Sister, Maiden, Monster

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Sister, Maiden, Monster

Sister, Maiden, Monster

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My company was headed that direction, too, but it would be another week at least. Universal Corporate Computing had a huge, stegosaurian bureaucracy; change came slowly, when it came at all. Lucy A. Snyder has always been a trailblazer, and with Sister, Maiden, Monster, she scorches the earth with the sheer audacity of her imagination. A hideously gory, kink-fueled, feminist cosmic horror apocalypse novel that should be on the top of everyone’s reading list.” To watch Lucy’s evolution as a writer is a marvel. With Sister, Maiden, Monster, we see that there’s not only beauty in the abyss, but equal doses terror and wonder.This story is like taking a peek into her mind just to see how this dark magic happens.”— MAURICE BROADDUS, author of Breath of Oblivion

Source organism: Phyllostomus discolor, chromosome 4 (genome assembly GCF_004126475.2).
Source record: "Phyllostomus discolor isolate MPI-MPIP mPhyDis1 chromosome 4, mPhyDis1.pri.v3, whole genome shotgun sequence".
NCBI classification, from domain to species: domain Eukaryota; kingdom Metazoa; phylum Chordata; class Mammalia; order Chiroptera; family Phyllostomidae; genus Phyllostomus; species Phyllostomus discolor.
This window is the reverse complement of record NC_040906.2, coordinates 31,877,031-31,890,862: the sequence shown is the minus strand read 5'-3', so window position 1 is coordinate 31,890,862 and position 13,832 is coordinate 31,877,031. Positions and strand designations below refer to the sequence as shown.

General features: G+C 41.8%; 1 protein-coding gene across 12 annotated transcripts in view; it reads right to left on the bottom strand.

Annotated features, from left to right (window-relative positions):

Upon starting Sister Maiden Monster I knew very little about the plot and loved how everything started so normally before the brutal escalation. Erin was looking forward to getting married and instead ends up in hospital after contracting the virus and is then given a new set of rules for living which forbids her from mixing with others, having sex, or going out in crowds (just for a start). The scene when she wakes up strapped to a bed, but has no idea why, was outstanding. Finding herself now attracted to women and seeking out others who have the virus she has a transformation and has perhaps the biggest section of the book, which also cleverly drops into the narratives of the other two women. Oh, and did I mention that in addition to Erin's milder diet of things like bananas and applesauce, she eats brains? This book is freaking WILD! It is gruesome and twisted and I LOVED it. This tells of a dark and horrific coming of end times and it completely engrossed me. I have found a strange new reading interest, for sure.